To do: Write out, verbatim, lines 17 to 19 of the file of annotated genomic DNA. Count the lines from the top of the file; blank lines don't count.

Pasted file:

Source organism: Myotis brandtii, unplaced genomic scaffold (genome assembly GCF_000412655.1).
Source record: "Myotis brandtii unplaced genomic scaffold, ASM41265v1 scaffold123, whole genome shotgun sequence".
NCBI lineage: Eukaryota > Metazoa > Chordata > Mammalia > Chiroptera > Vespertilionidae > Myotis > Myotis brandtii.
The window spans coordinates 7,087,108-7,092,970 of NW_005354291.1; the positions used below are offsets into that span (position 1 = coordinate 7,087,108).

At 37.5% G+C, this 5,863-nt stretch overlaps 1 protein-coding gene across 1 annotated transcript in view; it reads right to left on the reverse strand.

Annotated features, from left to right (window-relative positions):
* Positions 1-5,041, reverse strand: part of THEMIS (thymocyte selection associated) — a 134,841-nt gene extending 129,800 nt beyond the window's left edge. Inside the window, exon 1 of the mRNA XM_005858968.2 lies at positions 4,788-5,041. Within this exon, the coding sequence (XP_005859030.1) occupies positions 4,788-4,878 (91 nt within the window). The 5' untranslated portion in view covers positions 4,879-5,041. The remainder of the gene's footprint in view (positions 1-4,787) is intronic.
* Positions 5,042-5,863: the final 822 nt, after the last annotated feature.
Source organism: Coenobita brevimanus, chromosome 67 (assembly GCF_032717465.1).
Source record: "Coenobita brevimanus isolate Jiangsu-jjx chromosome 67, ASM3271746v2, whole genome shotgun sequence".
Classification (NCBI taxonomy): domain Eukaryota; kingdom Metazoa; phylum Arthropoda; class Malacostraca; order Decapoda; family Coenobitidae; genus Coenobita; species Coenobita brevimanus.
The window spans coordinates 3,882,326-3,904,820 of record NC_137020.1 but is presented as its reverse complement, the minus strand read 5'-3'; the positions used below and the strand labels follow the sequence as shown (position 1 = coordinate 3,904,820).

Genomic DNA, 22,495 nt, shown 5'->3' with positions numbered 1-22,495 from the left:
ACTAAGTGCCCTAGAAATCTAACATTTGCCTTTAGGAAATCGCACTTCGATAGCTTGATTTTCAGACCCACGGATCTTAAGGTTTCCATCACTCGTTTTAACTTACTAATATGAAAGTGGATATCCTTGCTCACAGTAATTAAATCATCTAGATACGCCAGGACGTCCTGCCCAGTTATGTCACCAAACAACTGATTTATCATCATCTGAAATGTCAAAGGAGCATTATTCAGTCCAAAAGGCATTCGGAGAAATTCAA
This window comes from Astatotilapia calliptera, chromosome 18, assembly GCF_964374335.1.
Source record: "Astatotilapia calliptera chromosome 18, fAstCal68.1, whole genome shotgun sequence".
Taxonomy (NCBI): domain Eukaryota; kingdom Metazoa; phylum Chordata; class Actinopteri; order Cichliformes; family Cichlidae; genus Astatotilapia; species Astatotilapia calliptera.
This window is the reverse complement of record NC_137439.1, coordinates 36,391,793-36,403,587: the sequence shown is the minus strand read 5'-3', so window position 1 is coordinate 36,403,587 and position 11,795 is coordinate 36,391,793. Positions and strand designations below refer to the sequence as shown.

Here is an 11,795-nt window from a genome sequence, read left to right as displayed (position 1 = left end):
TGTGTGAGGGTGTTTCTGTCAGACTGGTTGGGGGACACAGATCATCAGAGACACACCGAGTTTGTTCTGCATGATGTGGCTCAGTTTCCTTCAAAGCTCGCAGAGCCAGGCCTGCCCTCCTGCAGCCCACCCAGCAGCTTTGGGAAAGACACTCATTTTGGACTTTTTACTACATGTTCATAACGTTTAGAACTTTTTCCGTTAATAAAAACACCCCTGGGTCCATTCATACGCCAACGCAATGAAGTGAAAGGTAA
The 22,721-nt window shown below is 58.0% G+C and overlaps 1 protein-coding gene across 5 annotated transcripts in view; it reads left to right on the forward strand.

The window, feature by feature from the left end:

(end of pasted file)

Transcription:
Taxonomy (NCBI): domain Eukaryota; kingdom Metazoa; phylum Chordata; class Actinopteri; order Cichliformes; family Cichlidae; genus Astatotilapia; species Astatotilapia calliptera.
This window is the reverse complement of record NC_137439.1, coordinates 36,391,793-36,403,587: the sequence shown is the minus strand read 5'-3', so window position 1 is coordinate 36,403,587 and position 11,795 is coordinate 36,391,793. Positions and strand designations below refer to the sequence as shown.

Here is an 11,795-nt window from a genome sequence, read left to right as displayed (position 1 = left end):